Fighting job losses
National Union of Mineworkers leaders Eric Gcilitshana, Piet Matosa, David Sipunzi and Joseph Montisetsi discuss retrenchments in the mining industry at a press conference yesterday.
THE NATIONAL Union of Mineworkers (NUM), the biggest organised labour movement in the mining industry, wants President Jacob Zuma to remove Mineral Resources Minister Mosebenzi Zwane amid the jobs bloodbath and the loss of confidence facing the embattled industry.
The union yesterday said 20 000 jobs were on the line as companies planned to close loss making shafts and as 80 000 jobs had been shed in the industry over the past five years.
NUM president Piet Matosa said the union’s relationship with Zwane was the worst of all the ministers who led the portfolio since 1994. Matosa called on Zuma to remove Zwane.
“One of the challenges we face as a union is that he is never available. When we meet him in the activities of the movement he will always behave like he’s been looking for us, whereas when you call him he doesn’t respond,” Matosa said.
“When you raise issues with him he will act as if he understood, but the next day he is going to do something that is completely different from the informal discussions that we normally have.”
Matosa said Zwane always made changes in the department of Mineral Resources without engaging anyone.
Zwane received backlash from the Chamber of Mines for gazetting the Mining Charter III last month without consultation.
The chamber approached the court for the charter to be reviewed and set aside.
Zwane said earlier this month that he planned to place a moratorium on the granting of licences until the finalisation of the court process.
Matosa said yesterday that the proposed moratorium would negatively affect jobs since it would freeze Section 11 of the Mineral and Petroleum Resources Development Act, which deals with approvals on the change of ownership and new mining rights. The union is planning to meet with Zwane over the job losses.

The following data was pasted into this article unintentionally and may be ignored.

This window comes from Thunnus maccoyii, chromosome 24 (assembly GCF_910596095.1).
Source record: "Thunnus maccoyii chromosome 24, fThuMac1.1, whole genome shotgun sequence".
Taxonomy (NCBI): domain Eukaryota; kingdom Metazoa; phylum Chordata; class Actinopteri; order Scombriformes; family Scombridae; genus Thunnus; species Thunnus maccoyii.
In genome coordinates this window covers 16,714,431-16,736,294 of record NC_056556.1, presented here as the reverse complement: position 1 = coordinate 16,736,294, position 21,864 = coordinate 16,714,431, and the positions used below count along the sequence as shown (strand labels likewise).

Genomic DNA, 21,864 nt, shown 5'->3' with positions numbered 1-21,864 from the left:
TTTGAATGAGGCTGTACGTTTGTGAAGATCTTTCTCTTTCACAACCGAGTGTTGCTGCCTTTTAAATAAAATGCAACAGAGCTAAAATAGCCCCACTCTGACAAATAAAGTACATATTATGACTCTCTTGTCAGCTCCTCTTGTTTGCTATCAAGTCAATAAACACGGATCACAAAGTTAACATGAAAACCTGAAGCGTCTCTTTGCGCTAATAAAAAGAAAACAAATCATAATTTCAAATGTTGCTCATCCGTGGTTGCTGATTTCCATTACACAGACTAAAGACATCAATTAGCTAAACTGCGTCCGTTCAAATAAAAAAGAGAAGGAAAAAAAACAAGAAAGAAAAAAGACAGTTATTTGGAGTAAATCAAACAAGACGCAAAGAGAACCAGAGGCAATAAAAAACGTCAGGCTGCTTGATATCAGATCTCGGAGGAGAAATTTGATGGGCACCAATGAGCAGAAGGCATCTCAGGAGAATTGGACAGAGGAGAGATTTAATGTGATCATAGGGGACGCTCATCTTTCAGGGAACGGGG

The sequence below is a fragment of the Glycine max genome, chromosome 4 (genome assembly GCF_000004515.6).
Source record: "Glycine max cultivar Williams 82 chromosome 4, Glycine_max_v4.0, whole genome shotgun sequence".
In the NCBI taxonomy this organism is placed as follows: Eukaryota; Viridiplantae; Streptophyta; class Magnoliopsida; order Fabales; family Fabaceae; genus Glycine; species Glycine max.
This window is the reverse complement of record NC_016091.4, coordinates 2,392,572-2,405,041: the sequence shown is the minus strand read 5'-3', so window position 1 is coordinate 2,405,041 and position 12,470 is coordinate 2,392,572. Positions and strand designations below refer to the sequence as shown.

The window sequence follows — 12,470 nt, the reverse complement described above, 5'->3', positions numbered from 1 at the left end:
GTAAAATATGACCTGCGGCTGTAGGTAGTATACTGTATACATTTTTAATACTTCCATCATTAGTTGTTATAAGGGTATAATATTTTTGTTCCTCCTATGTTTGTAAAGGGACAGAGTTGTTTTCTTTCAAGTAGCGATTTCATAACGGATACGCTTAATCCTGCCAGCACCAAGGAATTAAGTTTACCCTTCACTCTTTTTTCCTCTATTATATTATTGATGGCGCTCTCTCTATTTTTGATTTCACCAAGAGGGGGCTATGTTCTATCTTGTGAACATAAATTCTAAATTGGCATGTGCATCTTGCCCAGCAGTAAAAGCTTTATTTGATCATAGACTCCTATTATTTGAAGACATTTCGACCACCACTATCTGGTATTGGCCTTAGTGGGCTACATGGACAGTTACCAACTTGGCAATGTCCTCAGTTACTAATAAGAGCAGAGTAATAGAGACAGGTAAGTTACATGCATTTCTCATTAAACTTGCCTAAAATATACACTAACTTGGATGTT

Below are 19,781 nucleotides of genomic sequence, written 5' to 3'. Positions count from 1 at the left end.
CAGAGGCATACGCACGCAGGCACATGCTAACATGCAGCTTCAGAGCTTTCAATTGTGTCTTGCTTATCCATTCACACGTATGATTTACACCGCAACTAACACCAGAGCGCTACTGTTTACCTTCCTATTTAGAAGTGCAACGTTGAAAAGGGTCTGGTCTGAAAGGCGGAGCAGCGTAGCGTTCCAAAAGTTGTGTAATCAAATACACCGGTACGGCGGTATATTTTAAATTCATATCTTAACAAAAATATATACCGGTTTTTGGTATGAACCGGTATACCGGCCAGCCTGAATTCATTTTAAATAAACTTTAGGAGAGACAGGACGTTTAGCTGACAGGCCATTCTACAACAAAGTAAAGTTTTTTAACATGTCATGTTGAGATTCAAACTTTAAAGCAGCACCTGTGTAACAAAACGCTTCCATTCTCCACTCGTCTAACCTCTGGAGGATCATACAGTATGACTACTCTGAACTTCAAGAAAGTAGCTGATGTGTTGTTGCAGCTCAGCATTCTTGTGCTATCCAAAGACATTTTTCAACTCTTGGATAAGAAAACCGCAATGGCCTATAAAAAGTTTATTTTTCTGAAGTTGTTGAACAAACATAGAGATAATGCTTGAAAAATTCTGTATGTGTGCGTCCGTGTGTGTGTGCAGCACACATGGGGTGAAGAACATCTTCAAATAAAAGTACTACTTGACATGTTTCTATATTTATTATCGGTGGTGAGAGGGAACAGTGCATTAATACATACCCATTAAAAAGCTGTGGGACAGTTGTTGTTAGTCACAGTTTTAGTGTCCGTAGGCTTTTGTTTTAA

“Now the first thing is to talk to Zwane and raise our views to him that this moratorium is not good for the industry, it is not good for job creation in South Africa and for those who are still employed.
“Well, we hope that he will listen to us, if he doesn’t, the only way to force him to listen to our views is talk to those who are affected – the stakeholders. We have not been engaging with them.”
The union said it had received section 189 notices from AngloGold Ashanti and Bokoni Platinum, who planned to retrench 8 500 and 2 651 workers, respectively.
An additional 3 000 contract workers would also lose their jobs at Bokoni, increasing the figure to more than 5 000.
The Chamber of Mines said yesterday that between 2012 and 2016, the industry lost around 70 000 jobs.
The chamber’s chief executive, Roger Baxter said: “Our industry’s future, and its ability to continue to provide employment and benefits to employees, depends on the ability of its stakeholders (government, labour and mining companies) to actively consult each other and work together.”